As an invited author known internationally for her research and expertise on F.A.B. families (foster, adoption, and biological), Sarah co-authored two chapters in the book entitled Foster Care: Global Issues, Challenges and Perspectives of the 21st Century.
"Fostering is a relational and embodied practice. It is about relationships to build connections, collaborations, commitment, and community during some difficult times. Finding common ground to support and cultivate the well-being of a child requiring care outside of their current placement is essential, but also supporting the well-being of the families who care for children exposed to maltreatment and/or neglect. In addition to the dedicated foster parents, in some families, there are the biological, adopted, kin, and/or permanent long-term foster children of foster parents. Foster care in the 21st century is recognizing this important relationship within the fostering team." This chapter explores the current research available about the children of foster parents from around the world.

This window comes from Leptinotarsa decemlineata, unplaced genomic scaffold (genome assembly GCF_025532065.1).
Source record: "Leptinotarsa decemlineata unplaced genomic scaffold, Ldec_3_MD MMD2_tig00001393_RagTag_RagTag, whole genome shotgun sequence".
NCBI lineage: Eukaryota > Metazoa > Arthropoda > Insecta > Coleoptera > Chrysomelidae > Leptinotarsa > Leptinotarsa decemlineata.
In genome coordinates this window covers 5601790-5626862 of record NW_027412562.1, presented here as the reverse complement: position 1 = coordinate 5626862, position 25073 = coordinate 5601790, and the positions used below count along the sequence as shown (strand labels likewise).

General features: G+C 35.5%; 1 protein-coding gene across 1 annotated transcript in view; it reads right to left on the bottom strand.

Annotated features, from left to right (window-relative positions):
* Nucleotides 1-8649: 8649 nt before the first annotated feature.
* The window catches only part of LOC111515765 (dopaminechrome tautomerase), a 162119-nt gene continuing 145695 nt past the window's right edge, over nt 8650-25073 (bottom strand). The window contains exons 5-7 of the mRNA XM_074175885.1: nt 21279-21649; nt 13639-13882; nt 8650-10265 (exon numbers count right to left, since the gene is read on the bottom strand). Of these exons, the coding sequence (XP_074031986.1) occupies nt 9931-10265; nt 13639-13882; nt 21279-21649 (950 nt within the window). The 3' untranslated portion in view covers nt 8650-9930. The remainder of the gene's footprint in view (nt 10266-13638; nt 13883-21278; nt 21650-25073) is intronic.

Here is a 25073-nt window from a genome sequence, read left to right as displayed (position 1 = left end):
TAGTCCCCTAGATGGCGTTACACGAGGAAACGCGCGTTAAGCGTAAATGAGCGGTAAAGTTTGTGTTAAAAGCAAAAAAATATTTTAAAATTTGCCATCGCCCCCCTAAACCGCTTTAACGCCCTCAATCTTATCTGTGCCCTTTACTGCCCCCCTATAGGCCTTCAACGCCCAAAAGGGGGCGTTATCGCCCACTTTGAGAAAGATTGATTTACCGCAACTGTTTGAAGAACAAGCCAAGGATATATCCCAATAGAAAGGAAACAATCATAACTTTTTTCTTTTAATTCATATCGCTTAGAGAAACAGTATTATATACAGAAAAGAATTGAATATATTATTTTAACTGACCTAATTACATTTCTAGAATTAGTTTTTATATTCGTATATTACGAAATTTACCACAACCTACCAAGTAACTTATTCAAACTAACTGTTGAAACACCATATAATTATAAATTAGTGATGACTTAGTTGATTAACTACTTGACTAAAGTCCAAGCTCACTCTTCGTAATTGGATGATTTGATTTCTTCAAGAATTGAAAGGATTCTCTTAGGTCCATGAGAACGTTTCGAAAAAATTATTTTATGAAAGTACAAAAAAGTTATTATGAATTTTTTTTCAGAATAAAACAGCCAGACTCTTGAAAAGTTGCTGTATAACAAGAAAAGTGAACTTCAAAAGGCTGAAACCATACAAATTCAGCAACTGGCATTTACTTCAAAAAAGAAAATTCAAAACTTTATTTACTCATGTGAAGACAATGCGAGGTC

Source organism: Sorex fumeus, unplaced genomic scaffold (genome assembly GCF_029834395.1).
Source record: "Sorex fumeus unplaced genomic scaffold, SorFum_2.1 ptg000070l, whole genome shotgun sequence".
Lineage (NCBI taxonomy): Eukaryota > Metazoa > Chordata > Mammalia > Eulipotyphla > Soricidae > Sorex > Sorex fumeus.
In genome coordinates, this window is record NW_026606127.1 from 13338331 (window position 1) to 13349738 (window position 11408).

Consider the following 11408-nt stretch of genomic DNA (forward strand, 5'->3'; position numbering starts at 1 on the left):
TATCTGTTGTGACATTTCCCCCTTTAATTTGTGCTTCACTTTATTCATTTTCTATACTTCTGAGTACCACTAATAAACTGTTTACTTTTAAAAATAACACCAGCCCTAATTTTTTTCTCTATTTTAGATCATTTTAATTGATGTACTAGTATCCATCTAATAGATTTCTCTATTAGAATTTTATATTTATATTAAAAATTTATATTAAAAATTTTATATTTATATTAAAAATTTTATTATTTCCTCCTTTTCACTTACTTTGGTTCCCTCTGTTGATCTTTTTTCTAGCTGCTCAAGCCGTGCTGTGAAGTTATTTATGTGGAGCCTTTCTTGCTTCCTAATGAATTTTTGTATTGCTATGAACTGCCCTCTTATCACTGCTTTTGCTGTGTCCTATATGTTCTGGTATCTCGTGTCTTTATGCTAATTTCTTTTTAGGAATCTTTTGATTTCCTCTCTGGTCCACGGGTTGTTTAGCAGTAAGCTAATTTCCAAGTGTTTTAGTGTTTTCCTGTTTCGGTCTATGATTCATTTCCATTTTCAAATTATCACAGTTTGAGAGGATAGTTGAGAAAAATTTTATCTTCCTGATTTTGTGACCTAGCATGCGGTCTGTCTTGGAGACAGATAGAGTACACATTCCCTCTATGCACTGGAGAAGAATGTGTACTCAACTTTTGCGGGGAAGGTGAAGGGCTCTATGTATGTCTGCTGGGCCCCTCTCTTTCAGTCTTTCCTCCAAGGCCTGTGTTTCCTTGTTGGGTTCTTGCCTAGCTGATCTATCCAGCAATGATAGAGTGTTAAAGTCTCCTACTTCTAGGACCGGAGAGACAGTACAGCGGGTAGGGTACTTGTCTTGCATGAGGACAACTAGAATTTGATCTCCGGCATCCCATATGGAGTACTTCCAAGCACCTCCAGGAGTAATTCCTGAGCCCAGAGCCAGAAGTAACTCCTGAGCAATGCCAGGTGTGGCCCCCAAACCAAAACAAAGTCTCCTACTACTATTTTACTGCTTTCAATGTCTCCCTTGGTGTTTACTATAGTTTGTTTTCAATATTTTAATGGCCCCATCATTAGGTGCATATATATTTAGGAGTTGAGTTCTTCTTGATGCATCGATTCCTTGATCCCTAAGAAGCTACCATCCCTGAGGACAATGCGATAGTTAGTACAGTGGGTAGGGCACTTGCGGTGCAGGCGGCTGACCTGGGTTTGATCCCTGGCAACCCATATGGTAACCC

A kinship search program in Ontario "aims to encourage families to consider and rely on their own family members, enhance children’s opportunities to stay connected to their own communities, promote community responsibility for children and families, strengthen the ability of families to give children the support they need, enable children to live with a person they know, and reinforce the child’s sense of identity based upon knowing their family history and culture. This study explores what works and what may need further improvement when implementing and delivering a kinship search program in a child welfare agency."